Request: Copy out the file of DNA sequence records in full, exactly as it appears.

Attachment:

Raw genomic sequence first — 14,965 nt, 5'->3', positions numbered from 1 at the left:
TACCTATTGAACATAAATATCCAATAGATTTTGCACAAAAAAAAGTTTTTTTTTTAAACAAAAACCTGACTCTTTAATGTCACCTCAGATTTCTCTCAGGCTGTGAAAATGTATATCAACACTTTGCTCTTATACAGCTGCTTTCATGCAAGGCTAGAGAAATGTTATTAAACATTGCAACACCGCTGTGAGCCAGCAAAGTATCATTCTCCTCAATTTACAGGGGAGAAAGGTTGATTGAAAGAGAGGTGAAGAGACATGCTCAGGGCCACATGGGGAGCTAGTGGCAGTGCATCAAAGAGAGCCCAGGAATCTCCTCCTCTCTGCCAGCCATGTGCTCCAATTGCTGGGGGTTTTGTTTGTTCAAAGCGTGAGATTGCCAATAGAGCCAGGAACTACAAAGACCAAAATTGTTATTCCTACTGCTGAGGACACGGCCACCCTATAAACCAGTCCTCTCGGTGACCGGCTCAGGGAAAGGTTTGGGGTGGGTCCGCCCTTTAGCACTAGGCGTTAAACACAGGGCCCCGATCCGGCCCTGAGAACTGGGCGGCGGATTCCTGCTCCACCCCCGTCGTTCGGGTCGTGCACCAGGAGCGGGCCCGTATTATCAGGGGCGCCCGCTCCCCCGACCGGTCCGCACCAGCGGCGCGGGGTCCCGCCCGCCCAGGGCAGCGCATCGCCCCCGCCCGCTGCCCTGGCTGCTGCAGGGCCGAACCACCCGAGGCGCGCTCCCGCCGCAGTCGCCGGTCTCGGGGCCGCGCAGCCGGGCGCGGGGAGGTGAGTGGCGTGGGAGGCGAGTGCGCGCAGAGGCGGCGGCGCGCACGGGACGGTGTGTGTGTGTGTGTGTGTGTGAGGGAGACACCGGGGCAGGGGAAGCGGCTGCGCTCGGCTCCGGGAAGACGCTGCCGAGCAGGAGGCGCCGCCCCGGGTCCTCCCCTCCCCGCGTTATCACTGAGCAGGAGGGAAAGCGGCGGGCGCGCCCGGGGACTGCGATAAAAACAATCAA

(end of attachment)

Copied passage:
Raw genomic sequence first — 14,965 nt, 5'->3', positions numbered from 1 at the left:
TACCTATTGAACATAAATATCCAATAGATTTTGCACAAAAAAAAGTTTTTTTTTTAAACAAAAACCTGACTCTTTAATGTCACCTCAGATTTCTCTCAGGCTGTGAAAATGTATATCAACACTTTGCTCTTATACAGCTGCTTTCATGCAAGGCTAGAGAAATGTTATTAAACATTGCAACACCGCTGTGAGCCAGCAAAGTATCATTCTCCTCAATTTACAGGGGAGAAAGGTTGATTGAAAGAGAGGTGAAGAGACATGCTCAGGGCCACATGGGGAGCTAGTGGCAGTGCATCAAAGAGAGCCCAGGAATCTCCTCCTCTCTGCCAGCCATGTGCTCCAATTGCTGGGGGTTTTGTTTGTTCAAAGCGTGAGATTGCCAATAGAGCCAGGAACTACAAAGACCAAAATTGTTATTCCTACTGCTGAGGACACGGCCACCCTATAAACCAGTCCTCTCGGTGACCGGCTCAGGGAAAGGTTTGGGGTGGGTCCGCCCTTTAGCACTAGGCGTTAAACACAGGGCCCCGATCCGGCCCTGAGAACTGGGCGGCGGATTCCTGCTCCACCCCCGTCGTTCGGGTCGTGCACCAGGAGCGGGCCCGTATTATCAGGGGCGCCCGCTCCCCCGACCGGTCCGCACCAGCGGCGCGGGGTCCCGCCCGCCCAGGGCAGCGCATCGCCCCCGCCCGCTGCCCTGGCTGCTGCAGGGCCGAACCACCCGAGGCGCGCTCCCGCCGCAGTCGCCGGTCTCGGGGCCGCGCAGCCGGGCGCGGGGAGGTGAGTGGCGTGGGAGGCGAGTGCGCGCAGAGGCGGCGGCGCGCACGGGACGGTGTGTGTGTGTGTGTGTGTGTGAGGGAGACACCGGGGCAGGGGAAGCGGCTGCGCTCGGCTCCGGGAAGACGCTGCCGAGCAGGAGGCGCCGCCCCGGGTCCTCCCCTCCCCGCGTTATCACTGAGCAGGAGGGAAAGCGGCGGGCGCGCCCGGGGACTGCGATAAAAACAATCAA